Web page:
The second engagement was for IT Operations only. Supposedly the vendor could save us 20-30% of our costs and at the time we were a public company and very concerned about the "revenue per headcount" metric. 

Apparently somewhere, someone external to the company decided that even though our costs were in line and we were profitable, we had too many people. Personally I always think focusing on a single metric at the cost of profit seems silly, I wasn't involved enough in that discussion to understand the entire decision. I firmly believe "If we all have the same information, the answer is obvious". I didn't have all the information. 

Anyway, we looked at the entire scope of the project, our costs, growth projections and after six months at our final presentation, determine that the costs were going to go up 20%. I still remember the vendor saying to me "Rich, we think the problem is you don't understand your true costs", to which I replied "No I think your problem is I do understand my true costs and they are about 20% less than yours".

As it turns out Jim says exactly that. In a mediocre company, outsourcing is likely to save you 30% or more. If you are well run it should be about the same, and if you are world class you are probably 20-40% less. I guess we fall into world class, cool.

Now I do think outsourcing can work, but the contract needs to be very clear, with measurable metrics and review of those metrics. Also the vendor needs to be very closely aligned with your business goals.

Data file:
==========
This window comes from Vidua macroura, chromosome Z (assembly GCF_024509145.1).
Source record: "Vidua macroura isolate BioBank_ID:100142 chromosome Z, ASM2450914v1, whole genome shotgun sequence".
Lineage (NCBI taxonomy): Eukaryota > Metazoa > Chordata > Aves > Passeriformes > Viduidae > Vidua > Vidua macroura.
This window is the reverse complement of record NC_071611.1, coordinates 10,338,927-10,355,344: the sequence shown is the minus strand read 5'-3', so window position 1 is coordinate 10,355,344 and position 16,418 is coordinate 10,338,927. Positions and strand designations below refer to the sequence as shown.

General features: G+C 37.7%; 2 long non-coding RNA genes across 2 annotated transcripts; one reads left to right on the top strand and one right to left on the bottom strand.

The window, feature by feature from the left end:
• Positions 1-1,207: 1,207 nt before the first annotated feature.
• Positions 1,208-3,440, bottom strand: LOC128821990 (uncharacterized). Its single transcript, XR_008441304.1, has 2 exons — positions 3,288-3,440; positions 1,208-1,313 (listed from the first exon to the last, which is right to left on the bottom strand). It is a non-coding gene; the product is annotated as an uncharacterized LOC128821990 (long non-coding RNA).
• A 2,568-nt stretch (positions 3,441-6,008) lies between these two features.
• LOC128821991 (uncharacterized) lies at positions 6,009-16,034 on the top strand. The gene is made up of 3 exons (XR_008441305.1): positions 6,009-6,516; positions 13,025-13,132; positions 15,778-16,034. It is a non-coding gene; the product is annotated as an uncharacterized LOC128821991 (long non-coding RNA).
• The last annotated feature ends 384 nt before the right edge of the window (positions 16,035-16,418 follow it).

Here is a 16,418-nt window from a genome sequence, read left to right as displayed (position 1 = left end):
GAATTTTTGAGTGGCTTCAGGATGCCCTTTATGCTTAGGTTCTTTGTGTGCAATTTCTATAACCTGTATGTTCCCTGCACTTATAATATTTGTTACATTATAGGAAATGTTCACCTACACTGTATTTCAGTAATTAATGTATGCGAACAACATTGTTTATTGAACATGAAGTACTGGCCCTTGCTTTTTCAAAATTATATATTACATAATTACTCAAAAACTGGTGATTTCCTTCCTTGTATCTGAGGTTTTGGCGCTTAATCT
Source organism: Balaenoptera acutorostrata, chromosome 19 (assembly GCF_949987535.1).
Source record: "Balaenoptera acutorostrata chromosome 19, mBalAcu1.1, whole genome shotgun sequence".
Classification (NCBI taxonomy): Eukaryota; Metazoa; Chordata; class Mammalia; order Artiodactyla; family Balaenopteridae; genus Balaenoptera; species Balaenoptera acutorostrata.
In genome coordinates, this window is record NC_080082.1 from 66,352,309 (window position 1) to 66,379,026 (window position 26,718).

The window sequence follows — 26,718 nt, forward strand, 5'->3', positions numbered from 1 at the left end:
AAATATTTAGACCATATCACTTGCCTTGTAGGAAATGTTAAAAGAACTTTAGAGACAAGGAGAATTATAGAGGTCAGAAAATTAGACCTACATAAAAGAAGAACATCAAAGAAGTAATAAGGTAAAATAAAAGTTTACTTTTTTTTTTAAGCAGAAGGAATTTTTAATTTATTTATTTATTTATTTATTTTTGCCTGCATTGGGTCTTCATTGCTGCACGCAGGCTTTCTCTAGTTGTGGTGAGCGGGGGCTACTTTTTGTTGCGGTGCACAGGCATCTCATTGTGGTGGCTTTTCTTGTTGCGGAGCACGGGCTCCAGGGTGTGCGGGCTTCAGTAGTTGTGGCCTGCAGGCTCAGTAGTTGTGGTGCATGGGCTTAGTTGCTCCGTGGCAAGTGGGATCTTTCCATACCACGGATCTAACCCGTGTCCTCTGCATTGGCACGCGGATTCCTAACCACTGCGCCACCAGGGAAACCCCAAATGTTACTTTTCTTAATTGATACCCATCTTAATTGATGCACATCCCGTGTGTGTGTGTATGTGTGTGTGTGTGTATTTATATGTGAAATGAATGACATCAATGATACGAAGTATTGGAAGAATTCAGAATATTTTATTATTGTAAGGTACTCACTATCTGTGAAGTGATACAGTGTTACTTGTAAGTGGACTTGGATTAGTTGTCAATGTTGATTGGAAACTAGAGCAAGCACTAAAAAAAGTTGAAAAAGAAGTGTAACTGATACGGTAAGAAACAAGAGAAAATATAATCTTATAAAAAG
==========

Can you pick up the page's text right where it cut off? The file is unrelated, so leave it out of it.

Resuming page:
Let me say that again. BUSINESS GOALS. This doesn't mean an SLA around uptime. That's not a business goal. I mean more like "We will pay you our current costs -X% and a bonus if we meet our revenue, EBITDA and profit goals". Then they have some interest in really making sure your company does well. 

If you haven't read his article, take the few minutes and read it. He has some great examples. It's definitely worth the time.

Thursday, July 19, 2012

NEVMUG Disaster Recovery session

I'm sitting in a presentation from Mike Laverick  and listening to him talk about Site Recovery Manager. He brought up a great point about building this all from scratch. He does a much better job... He has a cool british accent. I can't compete with that.

"Imagine you have an employee, "Mike" Mike built all of our automated DR scripts. Since you are the new hire that replaced Mike, can you look at this 6000 line script and see why it didn't work last night? And twelve hours later you are scratching your head going "Why is this variable added to itself and then added to 5?" No one wants that.